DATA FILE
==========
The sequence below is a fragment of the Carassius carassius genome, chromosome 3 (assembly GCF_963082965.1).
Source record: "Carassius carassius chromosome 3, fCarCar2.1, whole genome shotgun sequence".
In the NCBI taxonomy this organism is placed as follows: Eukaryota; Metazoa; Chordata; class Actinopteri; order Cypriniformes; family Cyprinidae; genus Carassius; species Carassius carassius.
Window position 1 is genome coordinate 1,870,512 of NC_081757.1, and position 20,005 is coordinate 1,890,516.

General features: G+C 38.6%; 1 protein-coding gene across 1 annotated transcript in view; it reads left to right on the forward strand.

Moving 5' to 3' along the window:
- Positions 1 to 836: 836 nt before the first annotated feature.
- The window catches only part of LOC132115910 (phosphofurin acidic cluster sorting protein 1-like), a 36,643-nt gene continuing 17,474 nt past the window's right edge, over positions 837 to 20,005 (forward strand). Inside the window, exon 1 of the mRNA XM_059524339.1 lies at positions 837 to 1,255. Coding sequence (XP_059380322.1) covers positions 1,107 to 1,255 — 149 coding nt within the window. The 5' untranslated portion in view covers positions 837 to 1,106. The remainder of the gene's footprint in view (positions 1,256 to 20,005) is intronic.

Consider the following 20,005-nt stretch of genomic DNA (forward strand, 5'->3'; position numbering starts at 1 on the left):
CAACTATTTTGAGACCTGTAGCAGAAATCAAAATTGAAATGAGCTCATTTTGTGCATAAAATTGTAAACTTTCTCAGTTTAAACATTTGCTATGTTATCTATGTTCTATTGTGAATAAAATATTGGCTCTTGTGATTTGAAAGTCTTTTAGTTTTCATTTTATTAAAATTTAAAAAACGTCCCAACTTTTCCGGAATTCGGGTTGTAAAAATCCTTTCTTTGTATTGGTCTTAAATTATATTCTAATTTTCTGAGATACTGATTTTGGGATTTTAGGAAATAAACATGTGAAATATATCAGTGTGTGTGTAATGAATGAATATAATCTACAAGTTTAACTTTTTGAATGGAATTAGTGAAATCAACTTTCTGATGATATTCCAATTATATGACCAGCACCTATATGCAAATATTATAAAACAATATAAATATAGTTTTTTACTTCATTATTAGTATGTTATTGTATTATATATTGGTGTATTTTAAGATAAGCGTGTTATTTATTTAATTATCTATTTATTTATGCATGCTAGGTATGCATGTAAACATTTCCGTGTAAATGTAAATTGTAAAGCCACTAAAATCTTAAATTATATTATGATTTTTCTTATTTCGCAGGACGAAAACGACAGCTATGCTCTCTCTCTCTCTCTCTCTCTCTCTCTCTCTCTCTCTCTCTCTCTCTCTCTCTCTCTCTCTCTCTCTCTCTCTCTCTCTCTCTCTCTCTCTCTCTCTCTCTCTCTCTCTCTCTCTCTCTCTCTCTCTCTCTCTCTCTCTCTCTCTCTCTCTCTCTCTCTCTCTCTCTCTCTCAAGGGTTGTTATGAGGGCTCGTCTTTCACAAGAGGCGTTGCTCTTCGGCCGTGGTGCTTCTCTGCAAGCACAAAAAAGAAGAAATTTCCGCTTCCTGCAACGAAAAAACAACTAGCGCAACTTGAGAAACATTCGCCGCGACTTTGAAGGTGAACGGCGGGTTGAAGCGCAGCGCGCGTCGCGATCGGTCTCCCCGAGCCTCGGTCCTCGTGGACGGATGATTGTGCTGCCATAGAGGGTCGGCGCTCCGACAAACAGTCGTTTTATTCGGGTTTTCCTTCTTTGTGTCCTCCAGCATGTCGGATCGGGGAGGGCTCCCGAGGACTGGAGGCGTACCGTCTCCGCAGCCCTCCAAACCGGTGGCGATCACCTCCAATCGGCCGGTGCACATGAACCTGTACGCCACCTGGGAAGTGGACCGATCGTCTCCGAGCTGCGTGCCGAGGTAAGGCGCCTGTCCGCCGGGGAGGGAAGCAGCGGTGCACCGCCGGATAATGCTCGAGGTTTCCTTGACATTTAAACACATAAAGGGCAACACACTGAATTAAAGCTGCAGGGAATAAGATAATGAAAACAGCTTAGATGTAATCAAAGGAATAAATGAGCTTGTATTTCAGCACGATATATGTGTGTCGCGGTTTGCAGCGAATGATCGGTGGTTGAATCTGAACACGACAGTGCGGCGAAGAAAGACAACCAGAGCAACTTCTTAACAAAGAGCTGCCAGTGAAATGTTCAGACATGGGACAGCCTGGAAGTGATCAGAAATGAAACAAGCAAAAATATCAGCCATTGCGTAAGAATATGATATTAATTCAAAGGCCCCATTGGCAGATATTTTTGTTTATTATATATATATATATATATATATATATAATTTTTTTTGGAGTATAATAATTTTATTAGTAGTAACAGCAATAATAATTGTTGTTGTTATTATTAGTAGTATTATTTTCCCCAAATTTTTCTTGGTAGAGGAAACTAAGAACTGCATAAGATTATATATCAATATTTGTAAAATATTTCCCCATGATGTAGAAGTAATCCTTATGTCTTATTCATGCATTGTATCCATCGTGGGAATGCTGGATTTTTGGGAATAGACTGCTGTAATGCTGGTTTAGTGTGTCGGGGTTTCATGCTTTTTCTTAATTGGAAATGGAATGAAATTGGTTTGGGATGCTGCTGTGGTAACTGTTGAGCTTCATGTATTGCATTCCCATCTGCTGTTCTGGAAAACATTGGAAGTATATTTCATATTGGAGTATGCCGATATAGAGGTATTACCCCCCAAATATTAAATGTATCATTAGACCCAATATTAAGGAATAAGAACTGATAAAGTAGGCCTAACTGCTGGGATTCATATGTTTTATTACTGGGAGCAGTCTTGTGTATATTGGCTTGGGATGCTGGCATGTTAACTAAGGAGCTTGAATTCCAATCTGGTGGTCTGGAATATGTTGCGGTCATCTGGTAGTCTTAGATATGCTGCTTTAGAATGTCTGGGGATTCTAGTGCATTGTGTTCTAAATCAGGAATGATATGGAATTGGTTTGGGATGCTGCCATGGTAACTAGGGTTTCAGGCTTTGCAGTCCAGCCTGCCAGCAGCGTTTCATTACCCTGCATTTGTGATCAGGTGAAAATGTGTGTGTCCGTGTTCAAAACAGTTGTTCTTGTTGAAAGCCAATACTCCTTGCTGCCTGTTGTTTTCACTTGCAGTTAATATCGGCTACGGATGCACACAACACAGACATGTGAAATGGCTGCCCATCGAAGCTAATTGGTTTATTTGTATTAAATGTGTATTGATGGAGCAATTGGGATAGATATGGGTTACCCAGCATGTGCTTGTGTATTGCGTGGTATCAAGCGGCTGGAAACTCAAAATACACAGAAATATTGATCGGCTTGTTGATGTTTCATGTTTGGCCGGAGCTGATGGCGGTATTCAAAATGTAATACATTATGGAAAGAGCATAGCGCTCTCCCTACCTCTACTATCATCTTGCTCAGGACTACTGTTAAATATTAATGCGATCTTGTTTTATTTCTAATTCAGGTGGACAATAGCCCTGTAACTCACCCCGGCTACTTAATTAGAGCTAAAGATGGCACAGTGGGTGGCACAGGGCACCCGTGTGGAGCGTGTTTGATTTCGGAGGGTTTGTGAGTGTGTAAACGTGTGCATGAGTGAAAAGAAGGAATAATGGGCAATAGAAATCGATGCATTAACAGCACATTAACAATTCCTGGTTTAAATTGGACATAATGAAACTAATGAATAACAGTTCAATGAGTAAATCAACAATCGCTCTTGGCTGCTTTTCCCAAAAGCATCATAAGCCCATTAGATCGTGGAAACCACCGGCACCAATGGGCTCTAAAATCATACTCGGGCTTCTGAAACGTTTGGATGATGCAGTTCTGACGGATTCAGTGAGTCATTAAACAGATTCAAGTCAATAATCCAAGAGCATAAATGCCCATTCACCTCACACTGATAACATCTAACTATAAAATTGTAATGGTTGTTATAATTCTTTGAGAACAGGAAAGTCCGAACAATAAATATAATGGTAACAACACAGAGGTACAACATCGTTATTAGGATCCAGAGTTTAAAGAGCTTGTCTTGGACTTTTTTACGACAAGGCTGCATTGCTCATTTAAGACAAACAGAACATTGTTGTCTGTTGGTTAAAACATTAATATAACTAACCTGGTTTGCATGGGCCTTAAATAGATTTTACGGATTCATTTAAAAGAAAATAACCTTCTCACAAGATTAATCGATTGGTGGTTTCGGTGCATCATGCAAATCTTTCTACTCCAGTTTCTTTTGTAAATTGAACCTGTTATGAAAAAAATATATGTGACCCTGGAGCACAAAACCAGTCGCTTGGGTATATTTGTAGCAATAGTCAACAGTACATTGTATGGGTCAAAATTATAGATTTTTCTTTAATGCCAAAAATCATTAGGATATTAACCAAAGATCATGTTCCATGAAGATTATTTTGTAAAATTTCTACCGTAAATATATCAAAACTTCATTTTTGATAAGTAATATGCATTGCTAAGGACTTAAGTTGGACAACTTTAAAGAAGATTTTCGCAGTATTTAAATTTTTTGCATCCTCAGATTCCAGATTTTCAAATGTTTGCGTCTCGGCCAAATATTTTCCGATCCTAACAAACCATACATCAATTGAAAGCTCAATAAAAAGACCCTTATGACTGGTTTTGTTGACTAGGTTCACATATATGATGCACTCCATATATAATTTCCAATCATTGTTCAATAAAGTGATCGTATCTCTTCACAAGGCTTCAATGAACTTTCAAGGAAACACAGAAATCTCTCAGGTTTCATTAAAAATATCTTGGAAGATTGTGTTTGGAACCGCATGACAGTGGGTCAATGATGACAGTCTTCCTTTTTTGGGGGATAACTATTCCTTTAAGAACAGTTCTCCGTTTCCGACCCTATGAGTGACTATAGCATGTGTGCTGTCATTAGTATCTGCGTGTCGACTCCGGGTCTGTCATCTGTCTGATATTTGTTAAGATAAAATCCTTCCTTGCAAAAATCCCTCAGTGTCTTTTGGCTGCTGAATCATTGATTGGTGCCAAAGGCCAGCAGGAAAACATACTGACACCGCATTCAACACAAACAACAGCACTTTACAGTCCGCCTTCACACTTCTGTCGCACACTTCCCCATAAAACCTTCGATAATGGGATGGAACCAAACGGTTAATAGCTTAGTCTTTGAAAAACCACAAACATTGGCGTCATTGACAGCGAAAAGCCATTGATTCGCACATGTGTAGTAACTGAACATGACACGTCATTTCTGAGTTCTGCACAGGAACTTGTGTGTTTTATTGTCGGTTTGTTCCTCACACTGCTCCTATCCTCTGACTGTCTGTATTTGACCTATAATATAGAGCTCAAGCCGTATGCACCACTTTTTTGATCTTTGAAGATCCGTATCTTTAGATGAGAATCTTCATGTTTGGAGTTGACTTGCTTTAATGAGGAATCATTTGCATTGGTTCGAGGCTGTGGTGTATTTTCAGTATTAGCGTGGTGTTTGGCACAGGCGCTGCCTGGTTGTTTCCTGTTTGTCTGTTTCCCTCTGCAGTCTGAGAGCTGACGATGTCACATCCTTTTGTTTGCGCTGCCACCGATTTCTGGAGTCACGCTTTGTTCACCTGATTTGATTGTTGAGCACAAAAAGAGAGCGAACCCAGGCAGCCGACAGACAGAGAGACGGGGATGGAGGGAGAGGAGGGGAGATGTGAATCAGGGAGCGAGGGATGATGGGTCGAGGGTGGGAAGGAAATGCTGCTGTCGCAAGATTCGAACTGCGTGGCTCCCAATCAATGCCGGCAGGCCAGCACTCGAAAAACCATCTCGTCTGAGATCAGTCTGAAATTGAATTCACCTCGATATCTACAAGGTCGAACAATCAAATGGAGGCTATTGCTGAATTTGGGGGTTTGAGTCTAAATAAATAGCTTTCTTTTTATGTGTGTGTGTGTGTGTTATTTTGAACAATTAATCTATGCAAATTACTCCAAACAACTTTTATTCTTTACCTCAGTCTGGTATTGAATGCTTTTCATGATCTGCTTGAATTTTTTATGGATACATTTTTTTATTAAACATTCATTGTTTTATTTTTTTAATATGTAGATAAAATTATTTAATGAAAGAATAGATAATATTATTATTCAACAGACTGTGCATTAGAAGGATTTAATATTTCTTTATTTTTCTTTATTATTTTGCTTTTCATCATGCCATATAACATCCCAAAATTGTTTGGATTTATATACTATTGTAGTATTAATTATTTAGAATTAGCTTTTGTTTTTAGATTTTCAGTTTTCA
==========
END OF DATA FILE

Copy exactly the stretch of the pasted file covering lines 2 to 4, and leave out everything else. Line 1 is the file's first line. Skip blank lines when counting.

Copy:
Source record: "Carassius carassius chromosome 3, fCarCar2.1, whole genome shotgun sequence".
In the NCBI taxonomy this organism is placed as follows: Eukaryota; Metazoa; Chordata; class Actinopteri; order Cypriniformes; family Cyprinidae; genus Carassius; species Carassius carassius.
Window position 1 is genome coordinate 1,870,512 of NC_081757.1, and position 20,005 is coordinate 1,890,516.